1. Very interesting indeed, because you could have quite easily kept most of the items. None of them were broken, and they all had a use, even if you didn’t regularly use them for such. Reminds me that I don’t have a tray! Not that I’ll be going out to buy one, mind you!

    • You are right, Sarah. I could have kept them but I don’t use or need them, Therefore I have decided that it is better to move them along to someone who can use them.

  2. Looking at the contents of your cupboard is like looking into mine. Very similar contents. I love the way you talk your way through each item, and you are right when you say so many items no longer suit your lifestyle. I have guessed which items go and whether they are trash, treasure or transfer. I wonder whether I am right?

    • The treasures are back in the cupboard, nothing will go in the trash and I just need to work out where the other stuff will be transferred to. Keep watching for more details…………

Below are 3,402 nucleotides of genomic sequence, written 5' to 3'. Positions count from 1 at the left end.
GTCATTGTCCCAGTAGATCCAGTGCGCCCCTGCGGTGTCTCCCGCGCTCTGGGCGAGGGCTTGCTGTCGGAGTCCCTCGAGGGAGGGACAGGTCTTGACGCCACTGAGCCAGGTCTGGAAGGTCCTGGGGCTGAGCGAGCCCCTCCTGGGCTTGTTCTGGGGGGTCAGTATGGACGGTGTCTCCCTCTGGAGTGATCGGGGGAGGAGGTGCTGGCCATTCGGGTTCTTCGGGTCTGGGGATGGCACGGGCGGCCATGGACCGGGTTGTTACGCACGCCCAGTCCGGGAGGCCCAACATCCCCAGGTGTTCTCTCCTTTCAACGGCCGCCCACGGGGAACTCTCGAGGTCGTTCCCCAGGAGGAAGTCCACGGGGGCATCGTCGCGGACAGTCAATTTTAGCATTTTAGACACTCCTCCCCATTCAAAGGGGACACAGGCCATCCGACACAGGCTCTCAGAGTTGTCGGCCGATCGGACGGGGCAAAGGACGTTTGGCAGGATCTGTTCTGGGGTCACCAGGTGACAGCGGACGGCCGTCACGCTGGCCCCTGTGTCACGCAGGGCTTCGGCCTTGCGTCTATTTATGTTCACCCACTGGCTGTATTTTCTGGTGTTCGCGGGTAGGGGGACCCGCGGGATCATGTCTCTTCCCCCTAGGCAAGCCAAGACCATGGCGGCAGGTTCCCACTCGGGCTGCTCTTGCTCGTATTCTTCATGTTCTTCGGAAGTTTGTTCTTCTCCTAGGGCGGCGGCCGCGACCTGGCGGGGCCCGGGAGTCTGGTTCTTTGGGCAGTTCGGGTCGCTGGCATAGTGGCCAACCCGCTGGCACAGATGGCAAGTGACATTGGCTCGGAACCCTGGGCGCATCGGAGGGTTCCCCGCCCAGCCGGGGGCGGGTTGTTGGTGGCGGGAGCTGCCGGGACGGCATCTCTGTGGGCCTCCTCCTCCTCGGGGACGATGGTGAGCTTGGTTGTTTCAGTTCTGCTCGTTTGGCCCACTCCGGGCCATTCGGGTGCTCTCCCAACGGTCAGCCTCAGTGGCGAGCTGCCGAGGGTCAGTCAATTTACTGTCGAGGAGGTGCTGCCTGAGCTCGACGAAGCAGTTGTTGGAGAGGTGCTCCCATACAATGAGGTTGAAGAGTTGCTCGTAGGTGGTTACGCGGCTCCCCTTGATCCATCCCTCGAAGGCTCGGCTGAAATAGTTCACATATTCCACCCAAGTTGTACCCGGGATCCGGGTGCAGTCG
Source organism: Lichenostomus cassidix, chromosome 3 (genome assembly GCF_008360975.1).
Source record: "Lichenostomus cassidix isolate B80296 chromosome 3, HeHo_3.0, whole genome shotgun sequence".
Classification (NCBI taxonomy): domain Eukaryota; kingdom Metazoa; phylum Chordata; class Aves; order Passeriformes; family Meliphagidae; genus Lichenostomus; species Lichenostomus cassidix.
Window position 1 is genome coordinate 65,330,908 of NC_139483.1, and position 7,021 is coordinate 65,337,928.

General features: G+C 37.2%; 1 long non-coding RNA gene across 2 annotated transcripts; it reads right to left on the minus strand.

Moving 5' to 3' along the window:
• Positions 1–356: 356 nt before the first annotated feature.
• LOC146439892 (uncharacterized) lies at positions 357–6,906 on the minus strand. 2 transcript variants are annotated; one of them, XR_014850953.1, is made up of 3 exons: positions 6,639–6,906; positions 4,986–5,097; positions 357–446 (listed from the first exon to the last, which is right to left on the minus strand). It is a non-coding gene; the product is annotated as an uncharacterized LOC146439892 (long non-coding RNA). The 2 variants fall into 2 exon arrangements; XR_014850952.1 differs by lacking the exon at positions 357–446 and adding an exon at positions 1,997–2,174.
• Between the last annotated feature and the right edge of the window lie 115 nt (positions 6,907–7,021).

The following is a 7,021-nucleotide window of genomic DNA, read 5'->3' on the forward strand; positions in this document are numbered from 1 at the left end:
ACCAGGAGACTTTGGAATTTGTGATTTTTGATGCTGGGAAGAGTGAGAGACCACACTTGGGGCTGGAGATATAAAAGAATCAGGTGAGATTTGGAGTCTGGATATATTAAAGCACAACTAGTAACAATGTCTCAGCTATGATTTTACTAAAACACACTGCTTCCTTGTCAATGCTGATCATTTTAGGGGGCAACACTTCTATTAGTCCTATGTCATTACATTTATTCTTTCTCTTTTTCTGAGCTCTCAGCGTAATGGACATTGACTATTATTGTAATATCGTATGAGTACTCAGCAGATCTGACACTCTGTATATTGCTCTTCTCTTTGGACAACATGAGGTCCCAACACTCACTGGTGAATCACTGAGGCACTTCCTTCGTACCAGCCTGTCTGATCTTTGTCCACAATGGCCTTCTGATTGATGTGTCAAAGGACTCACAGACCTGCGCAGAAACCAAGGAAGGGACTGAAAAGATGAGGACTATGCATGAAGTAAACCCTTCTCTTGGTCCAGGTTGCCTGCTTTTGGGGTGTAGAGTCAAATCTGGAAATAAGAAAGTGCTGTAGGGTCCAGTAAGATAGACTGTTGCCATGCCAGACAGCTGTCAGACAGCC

3. Thanks Fairy, I love your blog. Everything you discuss is something that is real in my life too. While I am not a hoarder I still need to make the time to do some more decluttering. My plan was to tackle a drawer, shelf or small space each weekend and I was doing that for a little while but somehow life got in the way and I haven’t done any for a few months. Thanks for your encouragement and ideas.

  4. Well, I couldn’t have parted with Grandparents tray. I would have found some use for it. I have 2 of those wooden bowls. I didn’t know they were 70’s. I use them to serve salad in quite often. Nice and light to handle and so easy to clean or just wipe out.

    • It is interesting how different things appeal or are important to different people. I am sure that someone will absolutely love that tray and have the perfect use for it.

      I have other items that belonged to my grandparents which I truly love and use. It is important to remember one the the underlying principles of a minimalist life is that you do not need ‘things’ to preserve memories.